I'm reluctant to say that any one part of this package is "the key" because without all of the attendant parts it simply wouldn't work. Like, remove the crown race -- then what?

    Pedantry aside, I get asked often which of the many attendant components make this bike work so well at it's intended purpose. Is it the geometry? The steering damper? The enormous volume tires? The gucci rims?

    It's just never that simple.

    Below is a clip that shows a few seconds of an average winter ride in our backyard.



    There is a clearly delineated and marginally packed trail. There is no one else out, and the wind is drifting the trail in quickly. I rode for another hour -- until I couldn't even make out where the trail had been -- then found an exit and got out while I could.



    Because the snow we ride is so consistently soft, so devoid of moisture, with so little traffic compressing it before it gets buried again, and again, I think it's important to recognize that it's the sum of the parts of this package that make it work.

    How do I know? Last week I took my Trek Farley up to these same trails, shod with industry-standard rims and tires, and running low-as-you-could-go pressures. The Farley is a great design, aimed at the bulk of the market whom ride trails with a lot less snow and a lot more traffic than what we get. It is a universally loved bike -- I bought it because it is so good at so many things.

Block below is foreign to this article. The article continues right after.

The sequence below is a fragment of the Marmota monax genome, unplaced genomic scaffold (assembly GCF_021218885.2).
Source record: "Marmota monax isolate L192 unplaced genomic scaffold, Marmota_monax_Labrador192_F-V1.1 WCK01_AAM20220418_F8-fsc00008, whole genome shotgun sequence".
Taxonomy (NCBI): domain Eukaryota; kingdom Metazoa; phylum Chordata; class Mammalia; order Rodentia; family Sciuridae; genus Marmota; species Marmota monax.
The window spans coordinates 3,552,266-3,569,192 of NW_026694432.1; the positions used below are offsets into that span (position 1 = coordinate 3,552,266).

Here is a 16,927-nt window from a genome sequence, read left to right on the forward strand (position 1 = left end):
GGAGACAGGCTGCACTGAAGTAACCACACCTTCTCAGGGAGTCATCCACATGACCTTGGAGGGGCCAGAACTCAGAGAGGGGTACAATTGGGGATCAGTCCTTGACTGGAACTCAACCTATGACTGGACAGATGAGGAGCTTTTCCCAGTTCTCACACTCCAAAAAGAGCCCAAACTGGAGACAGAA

And on that day last week, with my trusty Farley by my side, I walked. A lot. While my wife (on her Meriwether) and Pete (on my Meriwether) pedaled along and conversed, somewhat oblivious to how soft the snow really was, and being careful to wait at intersections so that I could see which way they'd gone.



    The Farley is -- just like every other box-stock fatbike -- adequate for an average range of conditions in an average range of places. I love mine, and I use it when I go to those places, or when I ride fat in non-snow months.



    In scenarios where maximum float is necessary I always reach for my Meriwether, shod with 2XL tires on these Kuroshiro rims. Finally -- back to the rims. The entirety of this post has been aimed at getting to where you the reader and hopefully soft-snow rider could understand the conditions we have to work with when we ride snow. And the pressures we have to ride, even with 5" tires on 105mm wide rims.

    So?

    So, I've never had to true or round or retension these wheels since built. I check the tension on occasion as a preventative thing.

    And, not once in the hundreds of hours and miles that I've ridden these tires have I been able to get them to burp when riding. Think about the forces you can put on a 5" wide tire that's effectively running on the rim. No burps, no seeps, no fluid or air loss whatsoever.

    As unexciting as the above might seem, I consider that the highest form of flattery I can offer.

    These wheels? I don't notice anything about them, except that they just keep going and going with effectively no air in the tires.



    Future changes? I'll probably unlace them at some point and re-lace using Berd spokes. Knocking ~100g per wheel off might not be that noticeable in the grand scheme of things -- especially when it's loaded for a weeklong self-support in the sub-arctic. But it's not going to hurt anything, either.

    Don't hesitate with questions.


  2. #2
    mtbr member
    Reputation:
    Join Date
    Nov 2018